• The story is too episodic. Your protagonist has a goal, and the novel is the story of the steps she took to reach the goal. Either she wants to better her life, or she’s experienced an upheaval and just wants things to get back to normal (or a little better.) Each plot point gets her closer or further from her goal. In an episodic novel, however, the protagonist doesn’t have a goal. Things happen for no particular reason; events are disconnected from each other. Some plot points can be removed completely without affecting the end of the book. (It’s okay to have sub-plots, but they are called sub-plots for a reason… they need to impact the main plot.)

keeping scoreHow to fix this: Tape this sentence onto your laptop: My protagonist wants X, but Y keeps getting in her way. Then do a strong rewrite to strengthen everything that deals with X and Y but jettisons all the other letters in the alphabet. Yes, this is a heavy, frustrating rewrite, but you’ll have a better book as a result.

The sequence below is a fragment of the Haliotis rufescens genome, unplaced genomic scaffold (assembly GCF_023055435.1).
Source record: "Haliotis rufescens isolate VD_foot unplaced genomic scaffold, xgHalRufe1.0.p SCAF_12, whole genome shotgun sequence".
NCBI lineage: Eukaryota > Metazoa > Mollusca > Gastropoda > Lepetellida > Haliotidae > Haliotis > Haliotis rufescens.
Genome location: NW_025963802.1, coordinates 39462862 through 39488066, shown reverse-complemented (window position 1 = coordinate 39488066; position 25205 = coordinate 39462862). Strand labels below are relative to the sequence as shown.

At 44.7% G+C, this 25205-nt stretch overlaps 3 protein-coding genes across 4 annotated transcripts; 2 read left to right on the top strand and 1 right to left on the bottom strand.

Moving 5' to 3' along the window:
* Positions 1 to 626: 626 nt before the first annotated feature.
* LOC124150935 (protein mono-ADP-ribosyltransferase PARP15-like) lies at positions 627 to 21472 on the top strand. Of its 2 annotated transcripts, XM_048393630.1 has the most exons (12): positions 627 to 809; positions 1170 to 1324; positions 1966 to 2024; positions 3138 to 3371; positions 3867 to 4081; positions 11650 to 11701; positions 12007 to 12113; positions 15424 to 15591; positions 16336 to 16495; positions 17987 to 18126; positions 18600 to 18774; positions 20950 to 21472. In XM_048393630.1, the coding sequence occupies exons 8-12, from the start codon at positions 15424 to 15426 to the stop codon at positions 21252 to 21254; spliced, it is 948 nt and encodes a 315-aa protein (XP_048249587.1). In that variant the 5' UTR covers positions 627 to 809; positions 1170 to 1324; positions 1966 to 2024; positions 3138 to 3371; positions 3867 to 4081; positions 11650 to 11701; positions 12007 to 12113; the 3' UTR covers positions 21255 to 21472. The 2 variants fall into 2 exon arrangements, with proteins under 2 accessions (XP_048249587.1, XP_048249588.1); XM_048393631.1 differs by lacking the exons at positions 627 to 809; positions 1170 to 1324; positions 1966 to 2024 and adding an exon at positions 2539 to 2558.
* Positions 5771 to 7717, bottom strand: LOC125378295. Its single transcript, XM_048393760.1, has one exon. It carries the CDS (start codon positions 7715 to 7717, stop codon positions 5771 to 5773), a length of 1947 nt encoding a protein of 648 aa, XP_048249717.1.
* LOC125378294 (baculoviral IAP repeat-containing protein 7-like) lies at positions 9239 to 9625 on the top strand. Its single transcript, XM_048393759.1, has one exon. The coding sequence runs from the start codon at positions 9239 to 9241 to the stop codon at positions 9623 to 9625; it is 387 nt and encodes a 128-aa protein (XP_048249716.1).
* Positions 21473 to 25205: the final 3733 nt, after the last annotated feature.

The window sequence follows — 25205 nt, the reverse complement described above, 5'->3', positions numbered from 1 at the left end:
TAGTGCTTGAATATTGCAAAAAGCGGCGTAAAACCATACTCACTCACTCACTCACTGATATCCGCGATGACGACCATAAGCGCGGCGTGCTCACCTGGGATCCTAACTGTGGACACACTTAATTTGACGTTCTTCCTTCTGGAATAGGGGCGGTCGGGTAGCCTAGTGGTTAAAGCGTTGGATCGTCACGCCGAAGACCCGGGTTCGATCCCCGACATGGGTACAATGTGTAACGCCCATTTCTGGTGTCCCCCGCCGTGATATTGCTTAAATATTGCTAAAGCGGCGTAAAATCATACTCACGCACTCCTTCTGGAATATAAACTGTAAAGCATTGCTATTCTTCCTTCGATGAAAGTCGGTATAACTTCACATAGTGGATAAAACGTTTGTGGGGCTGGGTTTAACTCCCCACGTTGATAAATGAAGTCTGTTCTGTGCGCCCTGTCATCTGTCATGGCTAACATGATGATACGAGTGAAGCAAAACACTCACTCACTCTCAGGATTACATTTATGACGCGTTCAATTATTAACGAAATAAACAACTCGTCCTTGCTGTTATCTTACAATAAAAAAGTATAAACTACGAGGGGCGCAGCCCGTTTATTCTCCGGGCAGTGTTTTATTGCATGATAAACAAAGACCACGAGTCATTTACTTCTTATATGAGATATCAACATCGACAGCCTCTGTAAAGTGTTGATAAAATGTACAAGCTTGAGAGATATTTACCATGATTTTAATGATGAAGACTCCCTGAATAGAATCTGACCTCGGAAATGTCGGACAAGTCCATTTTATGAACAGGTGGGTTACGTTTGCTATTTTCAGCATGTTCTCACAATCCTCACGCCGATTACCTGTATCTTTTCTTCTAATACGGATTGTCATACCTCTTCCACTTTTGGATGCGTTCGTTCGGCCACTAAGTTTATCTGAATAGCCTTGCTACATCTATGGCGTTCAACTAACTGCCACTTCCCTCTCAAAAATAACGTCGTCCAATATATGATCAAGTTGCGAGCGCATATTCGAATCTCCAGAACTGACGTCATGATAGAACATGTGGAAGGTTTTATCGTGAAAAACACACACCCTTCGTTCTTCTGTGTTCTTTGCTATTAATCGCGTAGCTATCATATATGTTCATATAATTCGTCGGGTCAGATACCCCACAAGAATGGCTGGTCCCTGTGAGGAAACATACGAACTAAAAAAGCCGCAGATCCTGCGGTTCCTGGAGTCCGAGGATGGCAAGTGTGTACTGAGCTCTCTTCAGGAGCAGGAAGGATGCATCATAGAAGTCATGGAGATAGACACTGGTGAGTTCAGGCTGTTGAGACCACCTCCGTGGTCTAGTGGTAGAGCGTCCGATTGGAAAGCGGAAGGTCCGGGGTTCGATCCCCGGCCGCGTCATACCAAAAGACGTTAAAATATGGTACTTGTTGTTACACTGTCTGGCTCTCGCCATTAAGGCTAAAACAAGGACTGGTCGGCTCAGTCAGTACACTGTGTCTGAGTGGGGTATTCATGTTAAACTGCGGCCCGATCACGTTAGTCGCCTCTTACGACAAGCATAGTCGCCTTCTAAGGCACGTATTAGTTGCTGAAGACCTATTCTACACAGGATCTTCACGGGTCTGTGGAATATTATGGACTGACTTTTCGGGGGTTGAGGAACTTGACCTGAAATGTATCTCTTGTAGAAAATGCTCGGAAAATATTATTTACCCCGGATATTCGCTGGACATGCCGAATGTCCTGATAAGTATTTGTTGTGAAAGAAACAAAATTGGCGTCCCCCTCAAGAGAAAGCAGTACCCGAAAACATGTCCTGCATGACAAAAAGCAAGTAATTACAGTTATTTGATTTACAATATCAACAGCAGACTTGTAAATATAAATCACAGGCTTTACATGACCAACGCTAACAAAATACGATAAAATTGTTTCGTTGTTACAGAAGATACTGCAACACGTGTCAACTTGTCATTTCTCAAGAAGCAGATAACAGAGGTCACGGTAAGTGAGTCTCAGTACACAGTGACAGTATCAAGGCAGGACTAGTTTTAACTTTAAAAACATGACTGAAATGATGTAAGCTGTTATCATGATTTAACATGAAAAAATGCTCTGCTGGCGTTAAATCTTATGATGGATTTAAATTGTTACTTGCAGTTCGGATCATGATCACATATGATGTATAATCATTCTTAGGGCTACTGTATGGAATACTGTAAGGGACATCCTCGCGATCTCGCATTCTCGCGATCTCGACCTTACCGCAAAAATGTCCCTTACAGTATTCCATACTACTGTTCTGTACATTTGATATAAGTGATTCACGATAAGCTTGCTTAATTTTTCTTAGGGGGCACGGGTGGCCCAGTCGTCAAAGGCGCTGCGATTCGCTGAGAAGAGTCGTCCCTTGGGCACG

• Your protagonist is passive. This can be a difficult one to diagnose, because passive in this case doesn’t mean inactive. Is your protagonist in charge of her own life, or does she just react to things around her? Some degree of reacting is inevitable, but referring to the point above, your protagonist has a goal. She must take actions to achieve that goal. If all the actions are happening to her – she wins the lottery; she’s chosen at random to be a Bachelor contestant; a Hollywood agent plucks her from a drugstore stool – she is a passive character. Your heroine has to act and set in motion the things that happen in her life.

How to fix this: Rearrange events so that she acts to make them happen. Maybe she follows home that Hollywood agent and blackmails him; maybe she bribes a Bachelor producer. This fix isn’t really that tough – once you develop an eye for seeing what’s active and what’s passive behavior, it’ll become a habit.


  • The narration violates the rules of point of view. Briefly, if you’re writing in first person, your narrator can’t describe events that happened when he wasn’t there or thoughts of people other than him. This is also true for third person that is limited to the protagonist. The most complicated point of view is when the writer decides to include several characters’ view points. If you chose to do this, please check out a book that describes how. It’s too easy for your book to end up a confusing mess of different characters shouting for their stories to be heard.